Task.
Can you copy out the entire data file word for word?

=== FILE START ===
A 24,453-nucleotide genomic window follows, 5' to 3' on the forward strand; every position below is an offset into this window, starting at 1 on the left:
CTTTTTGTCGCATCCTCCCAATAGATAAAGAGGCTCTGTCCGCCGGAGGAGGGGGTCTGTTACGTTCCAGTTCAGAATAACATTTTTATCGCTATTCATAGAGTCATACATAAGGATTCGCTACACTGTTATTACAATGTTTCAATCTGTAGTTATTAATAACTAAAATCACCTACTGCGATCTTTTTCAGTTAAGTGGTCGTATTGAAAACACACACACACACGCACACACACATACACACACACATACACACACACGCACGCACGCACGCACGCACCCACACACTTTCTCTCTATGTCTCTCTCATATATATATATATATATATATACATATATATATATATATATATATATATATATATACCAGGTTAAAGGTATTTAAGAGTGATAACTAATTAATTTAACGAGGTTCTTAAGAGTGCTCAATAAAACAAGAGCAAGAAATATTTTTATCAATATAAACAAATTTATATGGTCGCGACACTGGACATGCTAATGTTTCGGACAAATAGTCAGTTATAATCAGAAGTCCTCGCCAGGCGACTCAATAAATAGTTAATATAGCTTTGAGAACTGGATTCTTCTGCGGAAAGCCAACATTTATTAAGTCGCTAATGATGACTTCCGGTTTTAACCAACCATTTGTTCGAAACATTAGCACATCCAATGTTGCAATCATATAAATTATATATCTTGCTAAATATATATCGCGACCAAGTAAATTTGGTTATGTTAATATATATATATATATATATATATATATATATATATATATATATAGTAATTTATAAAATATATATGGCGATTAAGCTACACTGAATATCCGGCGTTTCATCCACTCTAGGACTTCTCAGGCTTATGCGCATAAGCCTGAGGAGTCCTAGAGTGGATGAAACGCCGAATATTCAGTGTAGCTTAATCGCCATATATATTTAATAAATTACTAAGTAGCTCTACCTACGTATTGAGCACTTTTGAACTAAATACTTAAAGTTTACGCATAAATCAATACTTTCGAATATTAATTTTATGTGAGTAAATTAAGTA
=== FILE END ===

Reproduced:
A 24,453-nucleotide genomic window follows, 5' to 3' on the forward strand; every position below is an offset into this window, starting at 1 on the left:
CTTTTTGTCGCATCCTCCCAATAGATAAAGAGGCTCTGTCCGCCGGAGGAGGGGGTCTGTTACGTTCCAGTTCAGAATAACATTTTTATCGCTATTCATAGAGTCATACATAAGGATTCGCTACACTGTTATTACAATGTTTCAATCTGTAGTTATTAATAACTAAAATCACCTACTGCGATCTTTTTCAGTTAAGTGGTCGTATTGAAAACACACACACACACGCACACACACATACACACACACATACACACACACGCACGCACGCACGCACGCACCCACACACTTTCTCTCTATGTCTCTCTCATATATATATATATATATATATACATATATATATATATATATATATATATATATATACCAGGTTAAAGGTATTTAAGAGTGATAACTAATTAATTTAACGAGGTTCTTAAGAGTGCTCAATAAAACAAGAGCAAGAAATATTTTTATCAATATAAACAAATTTATATGGTCGCGACACTGGACATGCTAATGTTTCGGACAAATAGTCAGTTATAATCAGAAGTCCTCGCCAGGCGACTCAATAAATAGTTAATATAGCTTTGAGAACTGGATTCTTCTGCGGAAAGCCAACATTTATTAAGTCGCTAATGATGACTTCCGGTTTTAACCAACCATTTGTTCGAAACATTAGCACATCCAATGTTGCAATCATATAAATTATATATCTTGCTAAATATATATCGCGACCAAGTAAATTTGGTTATGTTAATATATATATATATATATATATATATATATATATATATATATATAGTAATTTATAAAATATATATGGCGATTAAGCTACACTGAATATCCGGCGTTTCATCCACTCTAGGACTTCTCAGGCTTATGCGCATAAGCCTGAGGAGTCCTAGAGTGGATGAAACGCCGAATATTCAGTGTAGCTTAATCGCCATATATATTTAATAAATTACTAAGTAGCTCTACCTACGTATTGAGCACTTTTGAACTAAATACTTAAAGTTTACGCATAAATCAATACTTTCGAATATTAATTTTATGTGAGTAAATTAAGTA